IntroductionWhen a person dies, we give speeches that focus on their good qualities, even if they may not have had very many. When a videogame dies, we dance on its corpse.
We've all seen the landslide of commentary on why Tabula Rasa failed, how badly, when, whose fault it was, etc. Clearly there were a lot of things wrong with it, but that doesn't mean there weren't some good ideas in there too.
I didn't play it long enough to get to the endgame, but I did see some things that I don't think should be allowed to fade into obscurity. Feel free to add to the list, just keep it civil please.
Tabula Rasa loved altsOf all the design decisions that the TR team made, the choice to include lots of support for player alts was one of their strongest and most apparent.
Footlockers - It's a given that people are always going to want to send items and cash between their characters. In TR, there were footlockers located in towns, which were very simple shared banks between any character on your account. If you wanted to send some loot and spending money to your alts, you could just drop it in the footlocker and any of your other characters on that server could take whatever they needed.
Shared character surnames - In TR, all your characters on a server had a unique first name and a shared last name. When you spoke in chat, your last name was displayed. This removed all confusion among friends as to which character was which player's alt. It also meant that players couldn't behave badly with no consequences just by logging onto an alt. Have other games before TR done this? It's a brilliant idea.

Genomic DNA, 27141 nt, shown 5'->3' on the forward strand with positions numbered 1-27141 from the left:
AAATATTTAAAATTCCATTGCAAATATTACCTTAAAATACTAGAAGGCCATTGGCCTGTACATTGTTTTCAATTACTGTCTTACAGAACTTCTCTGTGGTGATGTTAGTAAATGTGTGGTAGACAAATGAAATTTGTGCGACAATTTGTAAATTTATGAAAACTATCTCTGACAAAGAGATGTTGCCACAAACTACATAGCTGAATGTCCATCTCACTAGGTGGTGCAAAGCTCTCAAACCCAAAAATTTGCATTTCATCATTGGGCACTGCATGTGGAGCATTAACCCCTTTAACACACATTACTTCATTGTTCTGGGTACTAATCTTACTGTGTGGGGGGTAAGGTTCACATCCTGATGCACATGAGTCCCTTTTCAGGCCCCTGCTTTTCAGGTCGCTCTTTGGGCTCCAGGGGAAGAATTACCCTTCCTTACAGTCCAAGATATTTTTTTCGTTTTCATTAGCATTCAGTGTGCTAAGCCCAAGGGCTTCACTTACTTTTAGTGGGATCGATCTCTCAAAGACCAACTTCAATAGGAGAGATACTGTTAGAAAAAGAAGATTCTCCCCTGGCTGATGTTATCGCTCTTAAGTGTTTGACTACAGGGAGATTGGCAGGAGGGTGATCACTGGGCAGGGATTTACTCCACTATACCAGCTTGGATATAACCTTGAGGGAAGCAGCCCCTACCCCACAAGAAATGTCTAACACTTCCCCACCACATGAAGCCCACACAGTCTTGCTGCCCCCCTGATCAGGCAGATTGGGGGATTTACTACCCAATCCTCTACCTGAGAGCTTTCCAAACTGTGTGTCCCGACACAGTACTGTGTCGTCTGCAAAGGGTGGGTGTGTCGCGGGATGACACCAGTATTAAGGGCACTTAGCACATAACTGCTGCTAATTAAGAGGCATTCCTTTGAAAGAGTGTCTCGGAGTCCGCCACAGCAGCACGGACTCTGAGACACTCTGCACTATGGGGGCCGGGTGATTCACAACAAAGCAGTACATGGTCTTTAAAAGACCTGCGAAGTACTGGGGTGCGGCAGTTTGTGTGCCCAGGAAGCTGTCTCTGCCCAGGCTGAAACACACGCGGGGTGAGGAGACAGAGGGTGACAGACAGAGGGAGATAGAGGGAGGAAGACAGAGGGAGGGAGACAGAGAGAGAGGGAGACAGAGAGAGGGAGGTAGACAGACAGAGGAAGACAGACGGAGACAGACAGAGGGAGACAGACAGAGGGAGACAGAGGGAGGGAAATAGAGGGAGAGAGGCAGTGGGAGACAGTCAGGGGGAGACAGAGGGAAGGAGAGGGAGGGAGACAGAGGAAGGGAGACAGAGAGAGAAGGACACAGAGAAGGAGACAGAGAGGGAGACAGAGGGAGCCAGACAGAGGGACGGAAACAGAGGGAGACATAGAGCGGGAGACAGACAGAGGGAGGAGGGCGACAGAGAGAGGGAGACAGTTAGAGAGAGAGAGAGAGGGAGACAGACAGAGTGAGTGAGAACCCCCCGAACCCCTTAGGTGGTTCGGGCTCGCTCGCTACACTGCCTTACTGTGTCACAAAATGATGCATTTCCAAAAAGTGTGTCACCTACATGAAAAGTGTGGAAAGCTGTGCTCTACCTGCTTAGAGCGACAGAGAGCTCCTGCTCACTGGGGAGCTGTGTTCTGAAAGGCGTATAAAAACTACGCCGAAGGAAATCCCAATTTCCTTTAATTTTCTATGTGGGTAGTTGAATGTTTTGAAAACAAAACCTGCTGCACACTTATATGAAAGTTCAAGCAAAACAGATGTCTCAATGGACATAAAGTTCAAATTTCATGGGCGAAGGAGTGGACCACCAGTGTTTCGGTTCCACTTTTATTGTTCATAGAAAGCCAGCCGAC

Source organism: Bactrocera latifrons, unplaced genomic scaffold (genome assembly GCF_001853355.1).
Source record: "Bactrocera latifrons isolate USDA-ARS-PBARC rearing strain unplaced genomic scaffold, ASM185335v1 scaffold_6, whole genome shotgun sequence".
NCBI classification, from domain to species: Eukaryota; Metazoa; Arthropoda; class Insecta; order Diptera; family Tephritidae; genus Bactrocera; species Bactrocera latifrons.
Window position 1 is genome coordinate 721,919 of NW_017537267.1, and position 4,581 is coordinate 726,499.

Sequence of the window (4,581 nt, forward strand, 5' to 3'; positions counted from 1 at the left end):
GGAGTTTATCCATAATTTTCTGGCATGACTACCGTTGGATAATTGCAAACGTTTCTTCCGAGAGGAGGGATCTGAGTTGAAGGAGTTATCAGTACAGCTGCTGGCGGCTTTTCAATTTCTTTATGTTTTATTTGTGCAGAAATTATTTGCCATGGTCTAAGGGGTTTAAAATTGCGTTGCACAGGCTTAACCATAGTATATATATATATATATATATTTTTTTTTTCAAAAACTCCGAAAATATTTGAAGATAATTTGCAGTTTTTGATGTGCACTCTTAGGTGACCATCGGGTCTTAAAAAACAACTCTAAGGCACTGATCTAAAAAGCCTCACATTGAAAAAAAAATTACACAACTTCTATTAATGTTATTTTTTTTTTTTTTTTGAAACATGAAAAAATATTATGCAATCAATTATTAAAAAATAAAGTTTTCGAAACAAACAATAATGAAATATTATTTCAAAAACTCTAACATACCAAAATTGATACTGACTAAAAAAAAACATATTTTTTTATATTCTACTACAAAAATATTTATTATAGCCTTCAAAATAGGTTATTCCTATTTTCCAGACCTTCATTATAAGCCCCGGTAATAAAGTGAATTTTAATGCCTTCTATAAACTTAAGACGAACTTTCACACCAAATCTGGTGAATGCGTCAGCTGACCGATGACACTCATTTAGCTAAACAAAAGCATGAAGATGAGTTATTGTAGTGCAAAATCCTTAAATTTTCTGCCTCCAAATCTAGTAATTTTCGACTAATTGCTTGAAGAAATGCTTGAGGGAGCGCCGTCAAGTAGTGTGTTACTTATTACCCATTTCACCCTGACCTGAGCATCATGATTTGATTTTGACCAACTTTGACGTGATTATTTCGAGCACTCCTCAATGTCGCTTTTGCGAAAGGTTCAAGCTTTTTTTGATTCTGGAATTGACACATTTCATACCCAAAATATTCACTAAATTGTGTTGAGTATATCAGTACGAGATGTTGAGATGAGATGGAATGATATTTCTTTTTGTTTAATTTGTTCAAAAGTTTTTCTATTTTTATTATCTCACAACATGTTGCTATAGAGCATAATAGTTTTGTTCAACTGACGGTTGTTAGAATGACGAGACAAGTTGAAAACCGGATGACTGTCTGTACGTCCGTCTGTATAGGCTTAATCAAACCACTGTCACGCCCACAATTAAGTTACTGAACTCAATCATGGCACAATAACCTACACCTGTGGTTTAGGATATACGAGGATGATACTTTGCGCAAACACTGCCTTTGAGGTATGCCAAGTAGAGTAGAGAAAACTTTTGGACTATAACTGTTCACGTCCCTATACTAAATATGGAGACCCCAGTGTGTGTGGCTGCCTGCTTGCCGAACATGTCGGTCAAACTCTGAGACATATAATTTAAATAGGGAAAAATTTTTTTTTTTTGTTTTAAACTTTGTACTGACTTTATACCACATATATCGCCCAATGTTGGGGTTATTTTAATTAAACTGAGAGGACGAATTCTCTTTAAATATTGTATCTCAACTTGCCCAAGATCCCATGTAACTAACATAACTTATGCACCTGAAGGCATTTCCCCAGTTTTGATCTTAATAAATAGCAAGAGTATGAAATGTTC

Cloning - If you ever read gamebooks as a kid, you can probably remember how tempting it was to keep a thumb marking your place just in case your choice led you to a bad ending. Cloning is the gameplay equivalent of that comforting bookmark.
Knowing that you could go back and take that spare character in a different direction later meant it was easy to try out all the classes and find the gameplay you liked best. You could always change your mind and take the other path, or just play both characters for more variety.
Tabula Rasa's world was excitingCompared to the other MMOs I've played recently, TR's world felt really dynamic and active. They must have spent a lot time scripting each map, and I think it was worth it.
Dropship ambushes - In TR, Large fields full of static mobs waiting to be killed seemed to be the exception, rather than the rule. Instead, enemy aliens would often be deployed periodically by dropships.
The lack of static spawns made it much easier to walk around the world, and yet the possibility of a dropship attack made traveling something that you had to pay attention to a little more than most games.
Control points - The first time I was in an outpost and it was was attacked by an alien army, I was completely taken by surprise. The NPCs all started shouting and fighting, and I was happily distracted from my banking by a surprising in-game event. Seeing enemy-controlled outposts on my map and going to attack them was a lot of fun too, even when other players weren't around.
Friendly NPCs - The reason dropship attacks and outpost battles were fun even when I was soloing was that so much care was put into the friendly NPCs. Everywhere I went, it always seemed there was a squad of AFS soldiers there to help me fight a wandering boss or to help in attacking and defending outposts.
There were actually a few times I was fooled into thinking an NPC was a player who'd helped me out of a tight spot. I ran through several spawns with a friendly patrol and rushed an outpost before I realized friendly dropships were landing and the whole thing was scripted.
There were also lots of places where you'd come across small skirmishes and could decide to help out. All of this care taken with the friendly soldiers went a long way toward making the world feel like a warzone, as well as making it feel as though you were really part of an army.